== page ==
Pavlovian Response to Wearables
Human behavior is a fluid and ever-evolving concept that is not easily measured. That behavior can change gradually over time or dramatically, as new powerful stimuli enter the environment of large populations. Just as the invention of the car changed mass transportation behaviors, the invention of portable technology continues to transform human behavior in the 21st century. In fact, the presence of technology in everyday life has become so ingrained that many human responses appear instinctual.
Much like Pavlov’s dogs, some arbitrary technological signals have become deep-rooted symbols of rewards to come- as a designated ringtone from a close friend or the beeping of the oven when food is ready to eat. In some cases, these signals have become so rewarding that our human responses imitate addiction.
In order for a behavior to become addictive, the rate of reward must not be consistent in that it can come at any time and in any amount. A gambler sitting at the penny slots knows that each pull will not result in profit but will sit for the thrill of the random ding, ding, ding that accompanies a winning combination. In the same way, a notification on your phone can serve as a social reward that is only reinforced intermittently throughout the 150 times per day we check our phones for notifications.
The gratification of portable technology has become so valuable, that our brains can create the sensation of receiving a notification when they do not exist. Recent research coined the term “phantom vibration syndrome” to describe the phenomenon. Dr. Michelle Drouin, a developmental psychologist, published a study on the rate of phantom vibration syndrome and found that 89% of participants encountered at least one occurrence during the study’s duration. Interestingly, “few young adults were bothered by these phantom vibrations or made attempts to stop them”, which suggests that our brains are acclimated to the perpetual presence of technology in our thoughts.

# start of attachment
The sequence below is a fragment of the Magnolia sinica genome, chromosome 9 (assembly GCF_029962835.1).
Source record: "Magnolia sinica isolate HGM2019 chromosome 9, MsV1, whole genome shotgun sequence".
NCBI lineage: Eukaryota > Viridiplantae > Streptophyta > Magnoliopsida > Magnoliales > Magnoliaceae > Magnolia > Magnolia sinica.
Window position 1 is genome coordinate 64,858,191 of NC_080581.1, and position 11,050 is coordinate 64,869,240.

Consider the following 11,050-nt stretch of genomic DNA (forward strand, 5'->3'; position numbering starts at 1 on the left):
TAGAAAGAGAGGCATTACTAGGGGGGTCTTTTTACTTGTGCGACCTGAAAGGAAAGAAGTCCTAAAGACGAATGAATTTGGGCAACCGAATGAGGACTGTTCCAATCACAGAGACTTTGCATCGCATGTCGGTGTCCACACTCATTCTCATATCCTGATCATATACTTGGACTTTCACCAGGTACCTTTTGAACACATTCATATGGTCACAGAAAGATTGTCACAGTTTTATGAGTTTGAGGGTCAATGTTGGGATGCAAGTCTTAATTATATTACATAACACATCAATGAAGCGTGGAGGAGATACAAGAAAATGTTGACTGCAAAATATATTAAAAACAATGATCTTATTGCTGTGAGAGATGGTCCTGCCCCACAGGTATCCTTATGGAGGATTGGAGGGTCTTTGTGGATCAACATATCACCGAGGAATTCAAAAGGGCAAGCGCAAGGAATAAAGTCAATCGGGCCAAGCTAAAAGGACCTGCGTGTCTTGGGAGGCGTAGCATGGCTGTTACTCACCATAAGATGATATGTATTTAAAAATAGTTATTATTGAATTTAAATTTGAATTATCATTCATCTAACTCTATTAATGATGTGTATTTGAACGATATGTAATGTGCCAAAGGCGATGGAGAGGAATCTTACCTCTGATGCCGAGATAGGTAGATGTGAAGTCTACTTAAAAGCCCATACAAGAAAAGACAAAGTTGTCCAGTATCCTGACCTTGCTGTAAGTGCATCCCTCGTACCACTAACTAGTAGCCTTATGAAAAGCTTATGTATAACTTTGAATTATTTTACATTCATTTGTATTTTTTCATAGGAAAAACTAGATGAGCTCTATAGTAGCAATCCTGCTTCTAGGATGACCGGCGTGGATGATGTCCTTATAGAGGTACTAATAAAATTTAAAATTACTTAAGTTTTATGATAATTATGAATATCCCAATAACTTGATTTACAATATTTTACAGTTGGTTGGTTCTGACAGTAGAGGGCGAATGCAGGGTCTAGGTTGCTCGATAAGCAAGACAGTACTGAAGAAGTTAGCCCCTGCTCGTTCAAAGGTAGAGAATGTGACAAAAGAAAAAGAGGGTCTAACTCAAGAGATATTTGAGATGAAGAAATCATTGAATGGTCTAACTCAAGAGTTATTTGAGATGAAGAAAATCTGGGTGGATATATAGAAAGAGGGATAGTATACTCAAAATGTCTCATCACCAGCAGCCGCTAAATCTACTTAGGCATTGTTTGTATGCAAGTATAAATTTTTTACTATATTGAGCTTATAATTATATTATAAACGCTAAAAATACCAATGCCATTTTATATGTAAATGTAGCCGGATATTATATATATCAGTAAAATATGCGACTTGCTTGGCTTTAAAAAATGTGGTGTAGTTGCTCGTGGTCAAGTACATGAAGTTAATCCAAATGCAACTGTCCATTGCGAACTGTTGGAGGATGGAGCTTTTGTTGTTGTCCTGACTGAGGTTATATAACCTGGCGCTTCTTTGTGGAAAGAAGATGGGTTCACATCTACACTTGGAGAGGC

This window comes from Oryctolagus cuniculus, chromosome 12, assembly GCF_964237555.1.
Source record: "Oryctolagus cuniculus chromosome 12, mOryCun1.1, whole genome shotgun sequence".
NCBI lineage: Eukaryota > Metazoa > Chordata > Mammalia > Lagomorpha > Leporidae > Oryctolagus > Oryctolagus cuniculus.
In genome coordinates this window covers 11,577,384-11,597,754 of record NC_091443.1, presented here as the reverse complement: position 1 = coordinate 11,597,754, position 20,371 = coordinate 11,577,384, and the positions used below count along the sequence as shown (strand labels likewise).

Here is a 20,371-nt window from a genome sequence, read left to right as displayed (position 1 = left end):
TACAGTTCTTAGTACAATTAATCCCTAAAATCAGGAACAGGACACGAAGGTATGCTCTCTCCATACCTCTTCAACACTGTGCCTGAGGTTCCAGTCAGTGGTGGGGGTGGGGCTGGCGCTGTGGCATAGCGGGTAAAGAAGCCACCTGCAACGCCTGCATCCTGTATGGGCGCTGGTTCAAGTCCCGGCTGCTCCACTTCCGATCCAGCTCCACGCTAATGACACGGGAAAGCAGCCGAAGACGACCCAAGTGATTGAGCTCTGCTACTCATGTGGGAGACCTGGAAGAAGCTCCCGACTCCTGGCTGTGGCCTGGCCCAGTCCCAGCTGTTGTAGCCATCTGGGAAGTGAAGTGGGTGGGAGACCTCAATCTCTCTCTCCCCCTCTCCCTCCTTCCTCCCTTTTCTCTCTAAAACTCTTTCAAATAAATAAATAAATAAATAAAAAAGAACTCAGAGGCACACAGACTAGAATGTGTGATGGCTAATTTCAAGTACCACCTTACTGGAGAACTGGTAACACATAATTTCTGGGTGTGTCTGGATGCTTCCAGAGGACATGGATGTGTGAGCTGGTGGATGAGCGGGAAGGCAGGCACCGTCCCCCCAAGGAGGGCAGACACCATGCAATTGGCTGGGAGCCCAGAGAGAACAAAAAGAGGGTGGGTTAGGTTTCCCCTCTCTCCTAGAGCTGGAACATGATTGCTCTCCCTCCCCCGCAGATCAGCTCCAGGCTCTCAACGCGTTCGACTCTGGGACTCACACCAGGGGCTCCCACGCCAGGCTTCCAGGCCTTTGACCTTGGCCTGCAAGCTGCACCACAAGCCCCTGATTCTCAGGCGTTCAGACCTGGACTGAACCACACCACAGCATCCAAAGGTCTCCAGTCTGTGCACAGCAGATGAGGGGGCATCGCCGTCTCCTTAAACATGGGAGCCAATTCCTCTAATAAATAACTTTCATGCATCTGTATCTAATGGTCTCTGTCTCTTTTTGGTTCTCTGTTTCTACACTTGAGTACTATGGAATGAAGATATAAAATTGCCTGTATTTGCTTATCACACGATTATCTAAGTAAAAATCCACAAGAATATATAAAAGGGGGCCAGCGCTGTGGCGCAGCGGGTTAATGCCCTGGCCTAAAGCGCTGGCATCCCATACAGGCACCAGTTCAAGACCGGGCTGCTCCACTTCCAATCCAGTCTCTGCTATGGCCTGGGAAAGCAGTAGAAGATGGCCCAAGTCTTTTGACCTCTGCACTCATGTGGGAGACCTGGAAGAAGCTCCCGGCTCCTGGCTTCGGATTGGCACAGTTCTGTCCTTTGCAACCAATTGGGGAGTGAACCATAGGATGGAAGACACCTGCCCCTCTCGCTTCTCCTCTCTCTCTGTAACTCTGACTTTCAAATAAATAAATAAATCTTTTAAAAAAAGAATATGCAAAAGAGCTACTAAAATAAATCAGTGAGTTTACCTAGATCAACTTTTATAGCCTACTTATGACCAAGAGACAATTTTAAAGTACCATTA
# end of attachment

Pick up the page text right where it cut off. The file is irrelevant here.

For some, the dependency on portable technology has become so strong that the absence of them triggers anxiety. Dr. Larry Rosen studied the effects of mobile device removal on students aged 19-57 and found that anxiety increased after only 10 minutes of being deprived of their personal mobile devices. After the initial phase of anxiety concluded, “those who use the device more frequently become significantly more anxious as time passes than those who use it less frequently”.
Imagine how human dependency on technology will intensify now that devices are increasingly being worn, implanted, and even ingested.
The human brain has an advantage that Pavlov’s dogs did not. We are aware of the effects that technology can possess over our reflexes and chemistry. The knowledge of this dependency is in and of itself a new stimuli entering into the spectrum of human behavior that has the potential to correct the imbalance. Or, to put it more obviously, “the first step in overcoming a problem is admitting that you have one”.